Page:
Maspona y Labros, La Rondallayre. (Quentos populars Catalans). Part III. Barcelona, 1875. I, p. 111-15.
"LA GRAVIA D'OR"
Unnatural father--Priest aid--Counter-tasks--Magic dresses--Heroine's hiding-box--Heroine flight--Prince buys chest containing heroine--Surprise rencontre.--Prince goes to war; bids servants take food to his room as usual. They spy heroine through key-hole; cast her into a pit of thorns, and sell chest. Peasants deliver heroine and make her tend swine. Prince returns, seeks heroine in vain, falls ill. King offers reward for cheering prince. Swineherd appears, is recognised by ring-- Happy marriage.
(1) Father wishes to marry his own daughter.-- (2) By advice of father-confessor, heroine first demands dress of all colours. Father goes hunting in woods, procures birds of every sort of plumage, and makes dress of their feathers, in which every colour appears. Heroine next demands dress of fishes' scales, which father supplies, after fishing night and day to procure every kind of fish. Heroine now asks for dress of stars. Father searches the earth for diamonds, the sea for pearls, and shapes them into stars for dress.-- (3) Heroine, in despair, her eyes two streams of water, again con- salts confessor, and is advised to ask father for a gold cage, and to shut herself into it. Father digs into the bowels of the earth, tears out the gold, and a hundred men work day and night to make cage, shut in like a box, except at top, where a hole is left to breathe through. Father takes it to heroine, saying, "The heavens and the earth have been moved for you."-- (4) Heroine shuts herself in chest, and tells servants to carry her away to place of safety. They carry box through the world, and at length reach a country where every one is sorrowing because king's son is dying of depression, and none can cheer him. Servants are urged to sell the gold box as an offering to prince. They do so.-- (5) At night, whilst prince sleeps, heroine gets out of box, writes on prince's left hand, and returns to hiding-place. On waking, prince is very angry to see hand written on, and bids chamberlain lock door next night from inside. When he is asleep, heroine comes out and writes on his right hand.-- (6) Prince resolves to lie awake third night, feigning sleep. Seeing the lovely girl come out of box, he gets up to pay her homage, and asks who she is, and how she has come there. Heroine tells him why she has fled from home, taking care not to incriminate father. Prince falls in love with her, regains his gaiety, and henceforth orders double rations to be brought to his room.-- (7) Presently he has to go off to the war, and heroine is very sad. He gives her a ring as keepsake, and orders servants to continue taking to his room during his absence one ration of food. When prince and knights have departed, and none but servants are left in palace, these conspire to discover reason for strange order. They spy through key-hole of prince's room, see lovely girl, and resolve to sell her with costly hiding-box. They carry her all over the world to insure highest bid.-- (8) All would buy the box and not the girl, so servants strip heroine and throw her into briar-bush, then sell clothes and box, and flee into a far land. Heroine weeps. Some shepherds pass by with their flocks. They give her some of their skin garments, and set her to herd pigs at their farm.-- (9) Prince returns from the war, rushes to his chamber, to find golden cage no longer there. He sends his knights forth in quest of heroine, describing her features to them. They fail to find her. Prince is despondent, and like to die. His father makes public proclamation through all cities and farms, offering great reward for the cure of the prince.-- (10) One day the swineherd on the mountains hears herald's proclamation, and begs employers to let her go to console prince. Shepherds deem her mad, and laugh at her, but at length let her go. She wanders over the wilds, through snow and rain, till she reaches the palace. They refuse to admit her; she pleads so hard, saying prince would be better at sight of her, that she is taken to him.-- (11) He appears as dead, and does not stir. She shows him the ring; he clasps her in his arms; presents her to the whole court as his bride-elect. They are married mid great rejoicings.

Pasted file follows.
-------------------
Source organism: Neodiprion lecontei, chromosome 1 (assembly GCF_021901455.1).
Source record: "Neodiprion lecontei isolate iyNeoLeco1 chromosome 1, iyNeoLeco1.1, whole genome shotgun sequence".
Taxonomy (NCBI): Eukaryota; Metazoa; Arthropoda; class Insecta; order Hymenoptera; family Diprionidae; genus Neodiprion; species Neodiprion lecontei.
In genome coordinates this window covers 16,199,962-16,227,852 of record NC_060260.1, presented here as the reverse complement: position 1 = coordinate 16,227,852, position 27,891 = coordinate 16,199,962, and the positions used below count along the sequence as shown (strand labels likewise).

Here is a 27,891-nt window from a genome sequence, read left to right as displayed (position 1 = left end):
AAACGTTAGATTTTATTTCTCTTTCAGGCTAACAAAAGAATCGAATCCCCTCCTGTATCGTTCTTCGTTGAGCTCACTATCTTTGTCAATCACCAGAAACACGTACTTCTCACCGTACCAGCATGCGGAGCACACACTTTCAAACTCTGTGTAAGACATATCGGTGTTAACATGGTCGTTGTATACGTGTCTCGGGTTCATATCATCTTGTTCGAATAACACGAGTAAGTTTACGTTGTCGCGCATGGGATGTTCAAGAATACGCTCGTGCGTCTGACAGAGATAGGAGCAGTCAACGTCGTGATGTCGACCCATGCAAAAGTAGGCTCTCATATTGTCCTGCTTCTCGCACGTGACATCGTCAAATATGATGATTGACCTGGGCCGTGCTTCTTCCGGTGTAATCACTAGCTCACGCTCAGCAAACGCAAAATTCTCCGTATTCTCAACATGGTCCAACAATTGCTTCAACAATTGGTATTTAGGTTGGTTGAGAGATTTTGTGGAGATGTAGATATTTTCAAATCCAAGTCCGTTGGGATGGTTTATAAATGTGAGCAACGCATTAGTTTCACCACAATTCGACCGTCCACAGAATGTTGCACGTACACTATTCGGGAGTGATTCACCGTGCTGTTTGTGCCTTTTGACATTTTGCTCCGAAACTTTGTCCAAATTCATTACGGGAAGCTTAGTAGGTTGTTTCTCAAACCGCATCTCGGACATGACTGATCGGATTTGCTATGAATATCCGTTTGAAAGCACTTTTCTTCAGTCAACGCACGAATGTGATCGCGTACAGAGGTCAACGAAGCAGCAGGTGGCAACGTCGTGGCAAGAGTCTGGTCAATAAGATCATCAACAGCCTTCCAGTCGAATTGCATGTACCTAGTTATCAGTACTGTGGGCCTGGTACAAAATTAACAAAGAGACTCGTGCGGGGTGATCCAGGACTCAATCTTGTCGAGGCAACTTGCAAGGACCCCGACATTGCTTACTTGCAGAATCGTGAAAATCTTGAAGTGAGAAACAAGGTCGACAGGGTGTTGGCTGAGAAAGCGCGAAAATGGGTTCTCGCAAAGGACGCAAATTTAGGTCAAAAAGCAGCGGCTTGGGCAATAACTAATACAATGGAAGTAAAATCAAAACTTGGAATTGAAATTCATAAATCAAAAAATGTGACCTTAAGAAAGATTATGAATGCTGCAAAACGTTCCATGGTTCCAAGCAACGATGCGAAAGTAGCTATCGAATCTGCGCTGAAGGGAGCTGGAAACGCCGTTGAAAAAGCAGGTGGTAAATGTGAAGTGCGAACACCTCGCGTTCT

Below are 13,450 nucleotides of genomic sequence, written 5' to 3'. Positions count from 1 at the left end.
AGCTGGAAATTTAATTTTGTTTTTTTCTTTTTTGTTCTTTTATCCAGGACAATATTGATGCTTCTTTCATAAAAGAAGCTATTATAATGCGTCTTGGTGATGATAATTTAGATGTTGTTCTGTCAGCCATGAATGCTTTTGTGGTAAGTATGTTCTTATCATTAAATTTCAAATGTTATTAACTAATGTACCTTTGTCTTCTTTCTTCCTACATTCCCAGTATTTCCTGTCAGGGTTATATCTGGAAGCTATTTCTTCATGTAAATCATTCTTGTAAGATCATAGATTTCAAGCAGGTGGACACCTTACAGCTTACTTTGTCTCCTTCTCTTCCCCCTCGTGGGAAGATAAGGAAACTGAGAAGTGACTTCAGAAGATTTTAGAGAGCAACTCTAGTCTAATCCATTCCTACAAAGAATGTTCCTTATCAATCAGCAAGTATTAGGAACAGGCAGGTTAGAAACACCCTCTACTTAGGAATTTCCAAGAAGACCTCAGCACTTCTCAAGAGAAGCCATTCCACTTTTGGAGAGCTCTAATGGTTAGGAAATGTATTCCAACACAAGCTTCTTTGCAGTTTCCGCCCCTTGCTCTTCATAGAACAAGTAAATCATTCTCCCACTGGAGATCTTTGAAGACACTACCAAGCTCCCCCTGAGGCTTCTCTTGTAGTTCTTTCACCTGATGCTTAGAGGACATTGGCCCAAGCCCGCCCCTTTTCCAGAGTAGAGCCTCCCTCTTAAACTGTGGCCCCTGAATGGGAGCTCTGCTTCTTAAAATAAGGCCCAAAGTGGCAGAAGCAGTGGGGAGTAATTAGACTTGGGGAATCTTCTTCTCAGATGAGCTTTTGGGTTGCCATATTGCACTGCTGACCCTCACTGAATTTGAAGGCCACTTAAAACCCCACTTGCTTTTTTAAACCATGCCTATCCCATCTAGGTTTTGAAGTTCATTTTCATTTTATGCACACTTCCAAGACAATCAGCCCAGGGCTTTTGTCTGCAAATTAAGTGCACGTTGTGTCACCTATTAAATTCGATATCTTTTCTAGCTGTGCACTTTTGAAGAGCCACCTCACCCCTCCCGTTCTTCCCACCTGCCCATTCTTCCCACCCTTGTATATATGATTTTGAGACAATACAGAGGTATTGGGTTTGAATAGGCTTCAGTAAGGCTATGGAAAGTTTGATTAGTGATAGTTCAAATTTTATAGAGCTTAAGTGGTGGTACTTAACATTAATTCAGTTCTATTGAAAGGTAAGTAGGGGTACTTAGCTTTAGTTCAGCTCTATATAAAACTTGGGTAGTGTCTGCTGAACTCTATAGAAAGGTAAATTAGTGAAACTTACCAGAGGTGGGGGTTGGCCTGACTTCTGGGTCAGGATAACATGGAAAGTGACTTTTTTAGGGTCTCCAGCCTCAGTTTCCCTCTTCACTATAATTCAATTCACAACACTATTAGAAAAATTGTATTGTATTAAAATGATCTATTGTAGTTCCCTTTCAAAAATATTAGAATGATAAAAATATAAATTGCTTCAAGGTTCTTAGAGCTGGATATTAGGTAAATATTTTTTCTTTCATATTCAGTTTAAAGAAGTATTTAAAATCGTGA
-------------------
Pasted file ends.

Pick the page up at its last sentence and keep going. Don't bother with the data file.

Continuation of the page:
Cox, Marian Roalfe. Cinderella: Three Hundred and Forty-five Variants of Cinderella, Catskin, and Cap O' Rushes, abstracted and tabulated. London: David Nutt for the Folklore Society, 1893.
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